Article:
Who has the largest fraction? (Ordering Fractions)

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Objective

SWBAT use models to order fractions.

Big Idea

Models can help students compare fractions, ordering them from least to greatest or greatest to least.

Whole Class Discussion

15 minutes

In today's lesson, the students learn to compare fractions by using visual models (4.NF.A2)

I let the students know that today, we are going to build upon what we have learned about fractions so far.  We will continue to model with fractions.  We just talked yesterday about comparing fractions.  We're going to need that information today.  Someone tell me what you learned about comparing two fractions with different numerators and denominators.  I give the students a few minutes to think.  Student responses:  1) You can draw models of both fractions, 2) you need to make sure it is divided right, and they are equal pieces, and 3) the two wholes need to be the same size.  

I share with the students that in today's lesson, we are ordering fractions.  When you order fractions, you can order them from greatest to least or least to greatest.  What does least mean?  Smallest.   What does greatest mean?  Largest.  Pointing to the Ordering Fractions.pptx power point on the board, I let the students know that our directions say to put the fractions in order from least to greatest. (I point out to the students that they should always pay careful attention to the directions.  Often, from past experiences, I know that some students tend to not pay attention to "least to greatest or greatest to least" in the directions.)  

The students see in the power point that I have three fractions: 1/2, 4/5, and 2/3.  We have already learned about the denominator.  Someone raise your hand and tell me what does the denominator tell you to do when you are dividing your fraction?  Student response:  It tells you how many pieces are in the whole.  In this fraction, we have 1/2, so how many pieces will we have? 2.  How many am I going to shade out of the 1/2? 1.  I reiterate to them that the numerator tells us how many to shade.  I have 1 out of 2.  In 4/5, how many pieces do I need to divide the whole into? 5.  How many do I need to shade? 4.  So, I have 4 out of 5.  In 2/3, how many pieces do I divide the whole into? 3.  How many am I going to shade:  2.  Notice that your wholes should be the same length, and you should try your best to divide them into equal sized pieces.  Once you have the model, the fractions can be put in order.  I continue to question the students by asking, "What is the first fraction that is the smallest?"  1/2.  "What is the second smallest fraction?" 2/3.  "Therefore, the largest fraction is 4/5."  I tell them that based upon the models, we have put these fractions in order from least to greatest.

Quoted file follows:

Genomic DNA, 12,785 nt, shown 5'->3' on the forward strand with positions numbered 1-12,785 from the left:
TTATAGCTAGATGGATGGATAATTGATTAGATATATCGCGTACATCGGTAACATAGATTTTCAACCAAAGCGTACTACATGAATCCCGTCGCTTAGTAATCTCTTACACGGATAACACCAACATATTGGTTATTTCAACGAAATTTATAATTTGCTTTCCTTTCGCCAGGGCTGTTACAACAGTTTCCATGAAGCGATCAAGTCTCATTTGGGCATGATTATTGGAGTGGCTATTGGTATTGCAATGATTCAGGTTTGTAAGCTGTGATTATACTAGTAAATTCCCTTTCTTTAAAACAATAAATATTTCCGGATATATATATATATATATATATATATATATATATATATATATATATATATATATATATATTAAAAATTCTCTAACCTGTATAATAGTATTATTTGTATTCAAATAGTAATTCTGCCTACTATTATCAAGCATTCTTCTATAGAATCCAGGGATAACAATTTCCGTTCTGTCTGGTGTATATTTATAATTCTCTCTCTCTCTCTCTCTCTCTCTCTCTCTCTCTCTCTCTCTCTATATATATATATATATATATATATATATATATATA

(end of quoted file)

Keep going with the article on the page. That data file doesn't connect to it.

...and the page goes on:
On the previous day, one student said that she learned that the larger the fraction, the smaller the pieces.  I want to make sure the students know to take the numerator into consideration when comparing fractions.  I explain to them that if you have a common numerator of 1, you can put the fractions in order without drawing them out.  Why can you put them in order without drawing them out if the numerator is 1?  (The students do not respond as I want them to, therefore, I continue probing with questions.)   If you cut a cake into 3 pieces, 4 pieces, or 7 pieces, and you want a big piece of cake, which piece would you want?  The majority said 1/3.  (When students can relate to the problem, they tend to get a better understanding of the problem.)  From that point, they could tell me that 1/4 was the next largest piece, and 1/7 was the smallest piece of cake.  I conclude by sharing, "What we are saying is that the larger the denominator, the smaller the pieces.  Even though we know that the bigger the denominator, the smaller the pieces.  You must take the numerator into consideration if all the numerators are not the same." 

Skill Building/Exploration

20 minutes

For this activity, I put the students in groups of 4.  I give each group an activity sheet and a bag with 4 fractions (Fraction Pieces.docx) The students must work together to put fractions in order from least to greastest by using the models (MP4).  

Each student pulls one fraction from the bag.  Before the students work in collaborative groups, I want them to take a few minutes to draw a model of their fraction. I point out to the students that they must be precise in drawing their fractions because it can effect the ordering of the fractions.  (I made a decision to let the students draw the fractions instead of using fraction strips in this lesson.  The rationale for doing this is that the students will not be allowed to use fraction strips on our formative assessment. As well as, it gives the students a better understanding of creating models.)  After a few minutes of independent work time, I allow the students to work together.  I find that collaborative learning is vital to the success of students.  Students learn from each other by justifying their answers and critiquing the reasoning of others.